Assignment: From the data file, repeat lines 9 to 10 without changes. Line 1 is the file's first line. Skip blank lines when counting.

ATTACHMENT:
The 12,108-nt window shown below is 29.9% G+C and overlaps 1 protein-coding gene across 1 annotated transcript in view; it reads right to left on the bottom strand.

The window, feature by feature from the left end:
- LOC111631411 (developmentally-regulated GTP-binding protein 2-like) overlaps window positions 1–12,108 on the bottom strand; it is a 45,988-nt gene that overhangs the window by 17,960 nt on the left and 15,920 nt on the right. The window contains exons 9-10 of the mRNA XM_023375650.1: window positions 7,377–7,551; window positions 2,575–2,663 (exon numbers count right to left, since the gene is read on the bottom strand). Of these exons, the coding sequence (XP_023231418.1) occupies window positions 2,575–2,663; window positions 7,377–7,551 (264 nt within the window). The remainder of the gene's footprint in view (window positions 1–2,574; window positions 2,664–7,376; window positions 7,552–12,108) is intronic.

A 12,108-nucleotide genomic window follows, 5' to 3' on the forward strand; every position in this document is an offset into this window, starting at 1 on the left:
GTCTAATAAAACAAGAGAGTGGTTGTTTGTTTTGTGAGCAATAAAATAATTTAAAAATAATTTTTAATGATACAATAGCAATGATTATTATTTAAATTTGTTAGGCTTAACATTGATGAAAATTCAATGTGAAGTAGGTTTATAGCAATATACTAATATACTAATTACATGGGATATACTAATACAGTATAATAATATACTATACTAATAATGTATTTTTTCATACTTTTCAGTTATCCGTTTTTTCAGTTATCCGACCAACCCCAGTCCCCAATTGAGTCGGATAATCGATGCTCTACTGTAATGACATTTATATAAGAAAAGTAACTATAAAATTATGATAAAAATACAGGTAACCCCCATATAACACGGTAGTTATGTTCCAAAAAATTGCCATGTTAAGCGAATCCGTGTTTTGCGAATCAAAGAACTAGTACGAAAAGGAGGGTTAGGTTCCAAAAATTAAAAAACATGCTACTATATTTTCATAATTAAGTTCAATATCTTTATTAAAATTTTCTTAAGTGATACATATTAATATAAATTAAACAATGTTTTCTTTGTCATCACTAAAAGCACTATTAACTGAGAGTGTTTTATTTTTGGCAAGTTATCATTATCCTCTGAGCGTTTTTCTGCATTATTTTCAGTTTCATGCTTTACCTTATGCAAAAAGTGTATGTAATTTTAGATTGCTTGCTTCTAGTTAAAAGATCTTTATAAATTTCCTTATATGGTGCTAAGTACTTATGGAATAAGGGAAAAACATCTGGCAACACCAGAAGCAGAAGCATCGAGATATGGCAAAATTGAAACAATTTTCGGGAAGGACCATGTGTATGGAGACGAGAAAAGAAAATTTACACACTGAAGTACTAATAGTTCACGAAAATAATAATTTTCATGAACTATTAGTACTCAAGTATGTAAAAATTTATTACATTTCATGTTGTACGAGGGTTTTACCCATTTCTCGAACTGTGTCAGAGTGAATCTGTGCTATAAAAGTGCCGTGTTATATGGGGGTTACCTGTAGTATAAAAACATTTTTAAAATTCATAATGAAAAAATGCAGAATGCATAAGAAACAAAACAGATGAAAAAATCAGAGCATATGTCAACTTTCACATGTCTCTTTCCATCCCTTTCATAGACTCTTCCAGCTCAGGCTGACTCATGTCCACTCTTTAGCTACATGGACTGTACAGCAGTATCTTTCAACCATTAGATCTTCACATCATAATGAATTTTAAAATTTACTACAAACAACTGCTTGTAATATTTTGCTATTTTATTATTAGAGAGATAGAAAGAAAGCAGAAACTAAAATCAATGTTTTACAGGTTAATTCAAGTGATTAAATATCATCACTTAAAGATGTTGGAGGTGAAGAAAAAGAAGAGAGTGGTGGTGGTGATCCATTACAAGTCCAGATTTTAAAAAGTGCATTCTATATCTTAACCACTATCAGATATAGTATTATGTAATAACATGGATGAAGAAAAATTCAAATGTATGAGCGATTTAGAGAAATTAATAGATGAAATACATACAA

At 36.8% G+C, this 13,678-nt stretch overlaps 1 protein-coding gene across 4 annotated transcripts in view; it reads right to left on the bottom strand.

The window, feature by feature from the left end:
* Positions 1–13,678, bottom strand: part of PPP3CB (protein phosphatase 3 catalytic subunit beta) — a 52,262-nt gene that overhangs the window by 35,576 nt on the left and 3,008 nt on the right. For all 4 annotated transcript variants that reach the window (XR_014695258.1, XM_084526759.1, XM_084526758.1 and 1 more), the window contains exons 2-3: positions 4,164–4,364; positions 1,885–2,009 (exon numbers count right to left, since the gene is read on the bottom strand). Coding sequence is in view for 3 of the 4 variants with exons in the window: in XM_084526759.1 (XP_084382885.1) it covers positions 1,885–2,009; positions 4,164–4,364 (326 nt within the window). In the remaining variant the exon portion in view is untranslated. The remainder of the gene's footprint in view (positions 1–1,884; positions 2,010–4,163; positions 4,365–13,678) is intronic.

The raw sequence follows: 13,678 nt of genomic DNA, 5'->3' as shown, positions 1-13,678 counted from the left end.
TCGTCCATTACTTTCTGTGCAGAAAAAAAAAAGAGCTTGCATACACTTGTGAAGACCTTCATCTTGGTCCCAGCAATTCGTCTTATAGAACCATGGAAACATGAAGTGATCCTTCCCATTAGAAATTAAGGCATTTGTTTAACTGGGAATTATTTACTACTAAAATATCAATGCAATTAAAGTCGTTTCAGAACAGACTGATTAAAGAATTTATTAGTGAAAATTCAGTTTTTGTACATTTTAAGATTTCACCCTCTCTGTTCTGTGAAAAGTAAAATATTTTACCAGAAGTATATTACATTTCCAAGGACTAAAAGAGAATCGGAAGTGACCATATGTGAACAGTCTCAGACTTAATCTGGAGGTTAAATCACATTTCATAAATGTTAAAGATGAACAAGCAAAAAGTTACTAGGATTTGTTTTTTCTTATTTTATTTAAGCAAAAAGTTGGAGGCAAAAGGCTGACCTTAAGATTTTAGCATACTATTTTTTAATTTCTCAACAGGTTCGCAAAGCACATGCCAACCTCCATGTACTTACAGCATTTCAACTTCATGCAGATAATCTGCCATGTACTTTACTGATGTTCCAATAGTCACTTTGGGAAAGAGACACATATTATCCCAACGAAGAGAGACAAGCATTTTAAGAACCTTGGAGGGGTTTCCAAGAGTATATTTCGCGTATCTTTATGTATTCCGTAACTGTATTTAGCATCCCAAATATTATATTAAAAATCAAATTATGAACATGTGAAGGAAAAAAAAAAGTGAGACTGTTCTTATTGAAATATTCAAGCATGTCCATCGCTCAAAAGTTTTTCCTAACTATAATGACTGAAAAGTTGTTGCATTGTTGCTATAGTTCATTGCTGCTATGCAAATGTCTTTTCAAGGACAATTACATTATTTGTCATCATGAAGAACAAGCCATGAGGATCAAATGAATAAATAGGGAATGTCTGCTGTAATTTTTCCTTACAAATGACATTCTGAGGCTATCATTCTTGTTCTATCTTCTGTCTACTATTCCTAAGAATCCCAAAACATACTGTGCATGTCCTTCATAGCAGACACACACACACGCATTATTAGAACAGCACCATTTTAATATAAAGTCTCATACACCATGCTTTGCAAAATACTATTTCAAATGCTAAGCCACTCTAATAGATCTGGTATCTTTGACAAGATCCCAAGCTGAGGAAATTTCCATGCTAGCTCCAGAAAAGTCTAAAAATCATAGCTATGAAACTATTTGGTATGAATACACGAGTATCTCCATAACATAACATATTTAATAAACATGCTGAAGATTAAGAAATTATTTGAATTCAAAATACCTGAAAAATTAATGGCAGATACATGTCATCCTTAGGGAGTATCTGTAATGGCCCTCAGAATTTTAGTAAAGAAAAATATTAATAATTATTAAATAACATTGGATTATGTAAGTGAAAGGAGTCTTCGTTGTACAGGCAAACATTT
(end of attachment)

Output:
The raw sequence follows: 13,678 nt of genomic DNA, 5'->3' as shown, positions 1-13,678 counted from the left end.
TCGTCCATTACTTTCTGTGCAGAAAAAAAAAAGAGCTTGCATACACTTGTGAAGACCTTCATCTTGGTCCCAGCAATTCGTCTTATAGAACCATGGAAACATGAAGTGATCCTTCCCATTAGAAATTAAGGCATTTGTTTAACTGGGAATTATTTACTACTAAAATATCAATGCAATTAAAGTCGTTTCAGAACAGACTGATTAAAGAATTTATTAGTGAAAATTCAGTTTTTGTACATTTTAAGATTTCACCCTCTCTGTTCTGTGAAAAGTAAAATATTTTACCAGAAGTATATTACATTTCCAAGGACTAAAAGAGAATCGGAAGTGACCATATGTGAACAGTCTCAGACTTAATCTGGAGGTTAAATCACATTTCATAAATGTTAAAGATGAACAAGCAAAAAGTTACTAGGATTTGTTTTTTCTTATTTTATTTAAGCAAAAAGTTGGAGGCAAAAGGCTGACCTTAAGATTTTAGCATACTATTTTTTAATTTCTCAACAGGTTCGCAAAGCACATGCCAACCTCCATGTACTTACAGCATTTCAACTTCATGCAGATAATCTGCCATGTACTTTACTGATGTTCCAATAGTCACTTTGGGAAAGAGACACATATTATCCCAACGAAGAGAGACAAGCATTTTAAGAACCTTGGAGGGGTTTCCAAGAGTATATTTCGCGTATCTTTATGTATTCCGTAACTGTATTTAGCATCCCAAATATTATATTAAAAATCAAATTATGAACATGTGAAGGAAAAAAAAAAGTGAGACTGTTCTTATTGAAATATTCAAGCATGTCCATCGCTCAAAAGTTTTTCCTAACTATAATGACTGAAAAGTTGTTGCATTGTTGCTATAGTTCATTGCTGCTATGCAAATGTCTTTTCAAGGACAATTACATTATTTGTCATCATGAAGAACAAGCCATGAGGATCAAATGAATAAATAGGGAATGTCTGCTGTAATTTTTCCTTACAAATGACATTCTGAGGCTATCATTCTTGTTCTATCTTCTGTCTACTATTCCTAAGAATCCCAAAACATACTGTGCATGTCCTTCATAGCAGACACACACACACGCATTATTAGAACAGCACCATTTTAATATAAAGTCTCATACACCATGCTTTGCAAAATACTATTTCAAATGCTAAGCCACTCTAATAGATCTGGTATCTTTGACAAGATCCCAAGCTGAGGAAATTTCCATGCTAGCTCCAGAAAAGTCTAAAAATCATAGCTATGAAACTATTTGGTATGAATACACGAGTATCTCCATAACATAACATATTTAATAAACATGCTGAAGATTAAGAAATTATTTGAATTCAAAATACCTGAAAAATTAATGGCAGATACATGTCATCCTTAGGGAGTATCTGTAATGGCCCTCAGAATTTTAGTAAAGAAAAATATTAATAATTATTAAATAACATTGGATTATGTAAGTGAAAGGAGTCTTCGTTGTACAGGCAAACATTT